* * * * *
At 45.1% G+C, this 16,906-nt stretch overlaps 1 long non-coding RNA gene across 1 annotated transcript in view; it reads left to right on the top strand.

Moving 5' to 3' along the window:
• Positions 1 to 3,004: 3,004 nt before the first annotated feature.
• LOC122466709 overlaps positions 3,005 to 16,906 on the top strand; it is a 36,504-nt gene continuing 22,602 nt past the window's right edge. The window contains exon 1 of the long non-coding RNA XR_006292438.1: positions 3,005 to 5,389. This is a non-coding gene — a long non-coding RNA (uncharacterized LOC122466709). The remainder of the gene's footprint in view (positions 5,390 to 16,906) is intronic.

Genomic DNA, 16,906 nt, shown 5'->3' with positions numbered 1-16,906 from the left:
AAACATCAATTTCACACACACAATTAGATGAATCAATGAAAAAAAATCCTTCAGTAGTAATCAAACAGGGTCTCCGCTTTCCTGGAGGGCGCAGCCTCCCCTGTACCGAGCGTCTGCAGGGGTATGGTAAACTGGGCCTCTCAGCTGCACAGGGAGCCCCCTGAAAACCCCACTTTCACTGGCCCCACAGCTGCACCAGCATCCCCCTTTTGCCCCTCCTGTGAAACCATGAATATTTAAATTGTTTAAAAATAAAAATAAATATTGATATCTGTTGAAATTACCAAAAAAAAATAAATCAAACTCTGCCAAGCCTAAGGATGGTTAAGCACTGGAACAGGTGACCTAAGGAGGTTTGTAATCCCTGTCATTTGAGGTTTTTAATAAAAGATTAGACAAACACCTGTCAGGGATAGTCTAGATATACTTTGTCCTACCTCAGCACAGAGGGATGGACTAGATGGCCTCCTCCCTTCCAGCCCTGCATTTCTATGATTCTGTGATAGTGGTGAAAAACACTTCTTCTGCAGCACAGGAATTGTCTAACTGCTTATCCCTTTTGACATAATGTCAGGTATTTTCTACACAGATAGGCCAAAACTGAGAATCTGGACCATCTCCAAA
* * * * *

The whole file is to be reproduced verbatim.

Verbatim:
At 45.1% G+C, this 16,906-nt stretch overlaps 1 long non-coding RNA gene across 1 annotated transcript in view; it reads left to right on the top strand.

Moving 5' to 3' along the window:
• Positions 1 to 3,004: 3,004 nt before the first annotated feature.
• LOC122466709 overlaps positions 3,005 to 16,906 on the top strand; it is a 36,504-nt gene continuing 22,602 nt past the window's right edge. The window contains exon 1 of the long non-coding RNA XR_006292438.1: positions 3,005 to 5,389. This is a non-coding gene — a long non-coding RNA (uncharacterized LOC122466709). The remainder of the gene's footprint in view (positions 5,390 to 16,906) is intronic.

Genomic DNA, 16,906 nt, shown 5'->3' with positions numbered 1-16,906 from the left:
AAACATCAATTTCACACACACAATTAGATGAATCAATGAAAAAAAATCCTTCAGTAGTAATCAAACAGGGTCTCCGCTTTCCTGGAGGGCGCAGCCTCCCCTGTACCGAGCGTCTGCAGGGGTATGGTAAACTGGGCCTCTCAGCTGCACAGGGAGCCCCCTGAAAACCCCACTTTCACTGGCCCCACAGCTGCACCAGCATCCCCCTTTTGCCCCTCCTGTGAAACCATGAATATTTAAATTGTTTAAAAATAAAAATAAATATTGATATCTGTTGAAATTACCAAAAAAAAATAAATCAAACTCTGCCAAGCCTAAGGATGGTTAAGCACTGGAACAGGTGACCTAAGGAGGTTTGTAATCCCTGTCATTTGAGGTTTTTAATAAAAGATTAGACAAACACCTGTCAGGGATAGTCTAGATATACTTTGTCCTACCTCAGCACAGAGGGATGGACTAGATGGCCTCCTCCCTTCCAGCCCTGCATTTCTATGATTCTGTGATAGTGGTGAAAAACACTTCTTCTGCAGCACAGGAATTGTCTAACTGCTTATCCCTTTTGACATAATGTCAGGTATTTTCTACACAGATAGGCCAAAACTGAGAATCTGGACCATCTCCAAA